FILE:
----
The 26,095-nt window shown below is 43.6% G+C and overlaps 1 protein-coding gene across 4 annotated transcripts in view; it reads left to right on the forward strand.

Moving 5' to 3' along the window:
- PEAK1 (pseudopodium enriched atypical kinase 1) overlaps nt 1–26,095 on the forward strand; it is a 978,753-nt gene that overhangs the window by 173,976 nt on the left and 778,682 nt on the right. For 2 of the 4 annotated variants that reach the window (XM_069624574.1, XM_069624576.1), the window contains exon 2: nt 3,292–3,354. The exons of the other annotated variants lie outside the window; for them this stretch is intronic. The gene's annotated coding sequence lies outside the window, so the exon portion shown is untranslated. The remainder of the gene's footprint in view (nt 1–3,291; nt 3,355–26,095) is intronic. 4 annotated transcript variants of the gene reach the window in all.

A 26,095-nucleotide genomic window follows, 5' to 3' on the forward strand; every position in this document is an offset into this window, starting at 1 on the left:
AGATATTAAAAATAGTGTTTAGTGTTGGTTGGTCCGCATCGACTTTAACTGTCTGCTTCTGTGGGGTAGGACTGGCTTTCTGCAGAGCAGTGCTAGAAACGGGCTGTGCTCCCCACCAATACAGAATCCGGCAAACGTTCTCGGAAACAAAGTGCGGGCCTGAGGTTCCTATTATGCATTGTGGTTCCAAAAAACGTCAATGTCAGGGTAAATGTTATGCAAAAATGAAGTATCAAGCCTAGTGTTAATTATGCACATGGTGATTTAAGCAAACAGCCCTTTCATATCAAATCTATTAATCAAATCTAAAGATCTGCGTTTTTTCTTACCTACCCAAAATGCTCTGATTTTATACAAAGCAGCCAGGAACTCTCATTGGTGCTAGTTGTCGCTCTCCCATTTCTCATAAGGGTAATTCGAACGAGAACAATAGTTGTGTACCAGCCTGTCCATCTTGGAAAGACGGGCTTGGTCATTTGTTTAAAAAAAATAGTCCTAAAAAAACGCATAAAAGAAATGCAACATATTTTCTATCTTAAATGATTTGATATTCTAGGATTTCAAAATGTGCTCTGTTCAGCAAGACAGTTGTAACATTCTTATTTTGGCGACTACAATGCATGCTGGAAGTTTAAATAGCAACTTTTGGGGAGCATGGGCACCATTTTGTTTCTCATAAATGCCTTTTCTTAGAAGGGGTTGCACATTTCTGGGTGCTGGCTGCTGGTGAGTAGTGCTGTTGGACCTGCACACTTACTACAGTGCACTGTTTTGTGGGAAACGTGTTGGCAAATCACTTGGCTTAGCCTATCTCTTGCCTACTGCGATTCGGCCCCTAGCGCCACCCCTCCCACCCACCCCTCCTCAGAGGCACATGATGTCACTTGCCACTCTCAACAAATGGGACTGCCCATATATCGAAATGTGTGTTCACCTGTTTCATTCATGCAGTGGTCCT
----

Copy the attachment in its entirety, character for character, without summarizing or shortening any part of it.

The 26,095-nt window shown below is 43.6% G+C and overlaps 1 protein-coding gene across 4 annotated transcripts in view; it reads left to right on the forward strand.

Moving 5' to 3' along the window:
- PEAK1 (pseudopodium enriched atypical kinase 1) overlaps nt 1–26,095 on the forward strand; it is a 978,753-nt gene that overhangs the window by 173,976 nt on the left and 778,682 nt on the right. For 2 of the 4 annotated variants that reach the window (XM_069624574.1, XM_069624576.1), the window contains exon 2: nt 3,292–3,354. The exons of the other annotated variants lie outside the window; for them this stretch is intronic. The gene's annotated coding sequence lies outside the window, so the exon portion shown is untranslated. The remainder of the gene's footprint in view (nt 1–3,291; nt 3,355–26,095) is intronic. 4 annotated transcript variants of the gene reach the window in all.

A 26,095-nucleotide genomic window follows, 5' to 3' on the forward strand; every position in this document is an offset into this window, starting at 1 on the left:
AGATATTAAAAATAGTGTTTAGTGTTGGTTGGTCCGCATCGACTTTAACTGTCTGCTTCTGTGGGGTAGGACTGGCTTTCTGCAGAGCAGTGCTAGAAACGGGCTGTGCTCCCCACCAATACAGAATCCGGCAAACGTTCTCGGAAACAAAGTGCGGGCCTGAGGTTCCTATTATGCATTGTGGTTCCAAAAAACGTCAATGTCAGGGTAAATGTTATGCAAAAATGAAGTATCAAGCCTAGTGTTAATTATGCACATGGTGATTTAAGCAAACAGCCCTTTCATATCAAATCTATTAATCAAATCTAAAGATCTGCGTTTTTTCTTACCTACCCAAAATGCTCTGATTTTATACAAAGCAGCCAGGAACTCTCATTGGTGCTAGTTGTCGCTCTCCCATTTCTCATAAGGGTAATTCGAACGAGAACAATAGTTGTGTACCAGCCTGTCCATCTTGGAAAGACGGGCTTGGTCATTTGTTTAAAAAAAATAGTCCTAAAAAAACGCATAAAAGAAATGCAACATATTTTCTATCTTAAATGATTTGATATTCTAGGATTTCAAAATGTGCTCTGTTCAGCAAGACAGTTGTAACATTCTTATTTTGGCGACTACAATGCATGCTGGAAGTTTAAATAGCAACTTTTGGGGAGCATGGGCACCATTTTGTTTCTCATAAATGCCTTTTCTTAGAAGGGGTTGCACATTTCTGGGTGCTGGCTGCTGGTGAGTAGTGCTGTTGGACCTGCACACTTACTACAGTGCACTGTTTTGTGGGAAACGTGTTGGCAAATCACTTGGCTTAGCCTATCTCTTGCCTACTGCGATTCGGCCCCTAGCGCCACCCCTCCCACCCACCCCTCCTCAGAGGCACATGATGTCACTTGCCACTCTCAACAAATGGGACTGCCCATATATCGAAATGTGTGTTCACCTGTTTCATTCATGCAGTGGTCCT